The subscription payment model is adapted by more companies these days. What’s the secret behind this uproar? Let’s investigate
It seems like a one-time purchase is becoming an anachronism. It’s never been easier to access digital content and physical products than today. All thanks to a myriad of shops and services.
Naturally, they compete. Naturally, they seek for creative ways to attract clientele. And naturally, subscriptions prove to be an ultimate weapon in this “race of arms”.
Here’s why the subscription model is so good: it allows a larger number of consumers to explore your brand immediately. Right this very second.
The idea is close to the installment payments.
Rather than painfully saving up enough money to buy a telescope with a good aperture or a 55-gallon water heater, you can get the desirable item right now.
And who said that the same concept cannot apply to services and consumables? We’ve prepared 5 cases of companies successfully adapting the payment subscription model.
Bark is a go-to place when you need some delicious dog food or a squeaky rubber toy.
They have been using the subscription model for years now, increasing their sales by 70% in the span of just two years: from 2017 to 2018. While the client retention rate is near 95%.
The company started off by selling dog toys from third-party brands Later, they began making their own toys for tail-waggers, exploring the feedback they’d receive from customers.
At the moment, Bark has 2.1 million subscribers and is present in 23,000 physical locations. This case proves that the subscription model and traditional sales can effectively co-exist.
Home of Photoshop, Adobe offers a constellation of apps to produce content. And while being rich in features, these apps are pretty pricey as well.
The subscription deal changed it all. Now, instead of “coughing up” $239 for Adobe Premiere, subscribers can stick to just $21/month.
Or they can claim the whole of Adobe’s arsenal — from Photoshop to Acrobat — by paying a $60 fee monthly. Instead of shelling out $1,299 upfront.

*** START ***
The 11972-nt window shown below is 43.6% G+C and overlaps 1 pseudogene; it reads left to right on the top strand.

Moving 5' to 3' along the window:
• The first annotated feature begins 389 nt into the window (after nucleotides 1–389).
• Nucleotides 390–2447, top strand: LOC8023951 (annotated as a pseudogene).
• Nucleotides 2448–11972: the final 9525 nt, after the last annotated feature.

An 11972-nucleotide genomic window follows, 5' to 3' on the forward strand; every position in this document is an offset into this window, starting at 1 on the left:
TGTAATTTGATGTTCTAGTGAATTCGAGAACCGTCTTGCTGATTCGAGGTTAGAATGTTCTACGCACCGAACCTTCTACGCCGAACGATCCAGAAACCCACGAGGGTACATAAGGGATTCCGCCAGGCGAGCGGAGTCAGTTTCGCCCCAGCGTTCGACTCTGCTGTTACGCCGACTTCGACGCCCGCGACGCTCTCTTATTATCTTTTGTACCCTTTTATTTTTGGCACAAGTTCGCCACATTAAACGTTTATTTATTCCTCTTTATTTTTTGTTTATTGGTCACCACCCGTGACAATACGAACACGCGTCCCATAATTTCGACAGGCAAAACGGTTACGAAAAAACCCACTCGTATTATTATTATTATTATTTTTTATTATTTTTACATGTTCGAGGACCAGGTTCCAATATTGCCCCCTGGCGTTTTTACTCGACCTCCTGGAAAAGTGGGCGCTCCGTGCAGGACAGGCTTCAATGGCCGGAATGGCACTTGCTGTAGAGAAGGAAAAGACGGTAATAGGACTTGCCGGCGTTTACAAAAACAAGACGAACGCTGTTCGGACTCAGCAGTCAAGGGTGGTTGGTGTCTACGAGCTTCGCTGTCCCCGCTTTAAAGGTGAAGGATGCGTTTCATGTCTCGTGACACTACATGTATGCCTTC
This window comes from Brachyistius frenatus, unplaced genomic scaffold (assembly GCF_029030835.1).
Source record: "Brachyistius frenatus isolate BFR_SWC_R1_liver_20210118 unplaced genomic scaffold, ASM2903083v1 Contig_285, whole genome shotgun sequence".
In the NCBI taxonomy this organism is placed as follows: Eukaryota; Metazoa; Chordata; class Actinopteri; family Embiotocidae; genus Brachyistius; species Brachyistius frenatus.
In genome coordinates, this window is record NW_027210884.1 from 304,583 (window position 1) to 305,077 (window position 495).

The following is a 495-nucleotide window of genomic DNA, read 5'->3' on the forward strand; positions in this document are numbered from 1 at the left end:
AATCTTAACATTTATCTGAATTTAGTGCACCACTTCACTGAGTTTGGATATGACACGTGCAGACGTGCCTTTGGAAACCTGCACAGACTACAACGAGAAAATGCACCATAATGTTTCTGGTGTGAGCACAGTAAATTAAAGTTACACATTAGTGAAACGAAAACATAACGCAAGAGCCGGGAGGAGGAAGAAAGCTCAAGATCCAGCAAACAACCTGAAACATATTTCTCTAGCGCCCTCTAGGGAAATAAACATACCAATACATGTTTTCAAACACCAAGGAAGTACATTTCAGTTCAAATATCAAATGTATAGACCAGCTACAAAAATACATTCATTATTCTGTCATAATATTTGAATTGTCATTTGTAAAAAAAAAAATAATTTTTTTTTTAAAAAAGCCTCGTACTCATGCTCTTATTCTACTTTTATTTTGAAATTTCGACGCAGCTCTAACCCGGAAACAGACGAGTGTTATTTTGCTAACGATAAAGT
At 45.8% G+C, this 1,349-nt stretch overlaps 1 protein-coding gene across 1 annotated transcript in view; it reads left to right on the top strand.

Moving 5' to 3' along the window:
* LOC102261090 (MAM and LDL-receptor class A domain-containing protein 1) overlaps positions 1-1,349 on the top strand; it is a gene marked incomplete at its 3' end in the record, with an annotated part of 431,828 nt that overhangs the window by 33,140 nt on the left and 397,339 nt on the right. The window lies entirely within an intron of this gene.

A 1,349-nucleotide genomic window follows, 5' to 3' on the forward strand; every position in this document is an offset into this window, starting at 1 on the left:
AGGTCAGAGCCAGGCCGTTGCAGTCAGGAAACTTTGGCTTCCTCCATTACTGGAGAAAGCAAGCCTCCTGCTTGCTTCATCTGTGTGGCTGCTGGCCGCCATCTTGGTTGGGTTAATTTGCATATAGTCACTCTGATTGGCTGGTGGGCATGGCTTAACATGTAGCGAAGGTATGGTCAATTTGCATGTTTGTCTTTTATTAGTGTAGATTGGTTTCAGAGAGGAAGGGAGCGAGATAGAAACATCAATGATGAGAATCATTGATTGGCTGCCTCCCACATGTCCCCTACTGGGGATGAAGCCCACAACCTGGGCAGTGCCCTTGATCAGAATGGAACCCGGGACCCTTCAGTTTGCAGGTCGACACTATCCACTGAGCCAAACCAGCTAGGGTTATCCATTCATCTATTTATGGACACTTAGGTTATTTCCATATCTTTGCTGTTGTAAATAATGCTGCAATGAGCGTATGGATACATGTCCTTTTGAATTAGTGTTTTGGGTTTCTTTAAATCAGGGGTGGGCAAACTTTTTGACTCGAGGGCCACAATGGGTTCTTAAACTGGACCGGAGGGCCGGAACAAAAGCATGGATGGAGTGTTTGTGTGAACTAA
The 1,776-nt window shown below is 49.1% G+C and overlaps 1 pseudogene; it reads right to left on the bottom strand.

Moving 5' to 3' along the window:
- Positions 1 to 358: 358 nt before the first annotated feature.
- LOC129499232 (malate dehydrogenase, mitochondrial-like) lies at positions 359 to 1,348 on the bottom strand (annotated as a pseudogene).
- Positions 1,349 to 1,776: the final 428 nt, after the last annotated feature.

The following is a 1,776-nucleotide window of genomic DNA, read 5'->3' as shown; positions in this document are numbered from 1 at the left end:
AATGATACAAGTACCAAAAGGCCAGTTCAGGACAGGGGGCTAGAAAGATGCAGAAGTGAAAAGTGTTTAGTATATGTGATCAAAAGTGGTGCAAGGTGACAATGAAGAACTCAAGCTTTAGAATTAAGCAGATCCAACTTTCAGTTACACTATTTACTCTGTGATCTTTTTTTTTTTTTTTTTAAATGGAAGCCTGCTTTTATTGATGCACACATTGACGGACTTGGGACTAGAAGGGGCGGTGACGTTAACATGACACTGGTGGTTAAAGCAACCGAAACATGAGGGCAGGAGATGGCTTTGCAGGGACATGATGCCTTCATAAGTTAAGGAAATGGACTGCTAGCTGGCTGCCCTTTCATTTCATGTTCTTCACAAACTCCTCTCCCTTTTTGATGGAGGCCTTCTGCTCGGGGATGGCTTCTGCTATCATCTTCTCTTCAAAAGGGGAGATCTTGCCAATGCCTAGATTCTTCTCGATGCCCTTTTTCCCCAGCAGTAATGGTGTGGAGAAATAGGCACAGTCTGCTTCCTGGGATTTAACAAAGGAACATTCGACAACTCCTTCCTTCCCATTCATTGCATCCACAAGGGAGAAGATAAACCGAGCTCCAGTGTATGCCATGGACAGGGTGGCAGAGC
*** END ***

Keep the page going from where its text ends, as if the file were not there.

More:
This maneuver was successful. Now, an army of beginning creators, freelancers and start-ups would prefer getting the software legally. (Instead of torrent piracy).
First, the lowered initial cost made a top-notch product available to everyone, basically. Cheaper or free alternatives like Pixelmator or GIMP can’t provide a powerful feature palette “married” to a streamlined GUI, like PS does.
Second, pirating software is a painstaking and dangerous process. No one can guarantee that it won’t be lousy with crypto-miners, spy-bots, and other stuff.
As a result, Adobe saw a rise in market cap by 87%. It also won a more predictable profit rate, as fees keep on flowing monthly.
With Masterclass you can learn what it takes to be a leader from Bill Clinton. Or master a few culinary tricks from chef Ramsay. They will teach you almost in person.
While the guru roster is quite impressive — Annie Leibovitz. Neil deGrasse Tyson, Carlos Santana etc. — their precious knowledge is hidden behind a paywall. Which isn’t too high, though: $15/month, instead of the annual $180.
A clever detail about this online course is that it offers more than life-changing lectures and stories from the renowned people.
It also includes an interactive component. Students get feedback on their progress, team up with other students, and can also access all masterclasses for the same price.
The base of the paid subscribers isn’t that large: about 1 million people.
But in monthly payments, it translates to $15 million or the same $180 million yearly. And the lower subscription fee is certainly an extra selling point for the new students.
Dog food isn’t the only food you can subscribe to. Soups, smoothies and lattes are also available via this model, courtesy of Daily Harvest.
The startup specializes in organic, healthy and ready-to-consume meals, also offering specialty menus for vegetarians and vegans. It’s all possible, starting at $48 per week.
During the pandemic’s dawn, Daily Harvest had a boost in demand, delivering frozen meals to the “generation that hates to cook”. (Forbes).
Interestingly, the food subscription segment seems to grow. If in 2015 Daily Harvest was a peculiar startup, now it has such competitors as Hungryroot, SplendidSpoon, and others.
Odds are, you have this app on your smart gizmo. Just like 391 million monthly users do. (Statista). Of whom 172 are premium users.
Interestingly, 90% of its profits come from the paid-for accounts, while the remaining 10% are the ads-generated revenue.
For $10, users unlock a number of neat features. Among them are ads removal, high sound quality, and music storing on your gadget for offline listening. Just for 10 bucks, these features seem to be a good deal to millions.
Subscription model might be the future of e-commerce. This is your key to attracting new clientele and winning their loyalty via offering a quality product at a smaller initial price.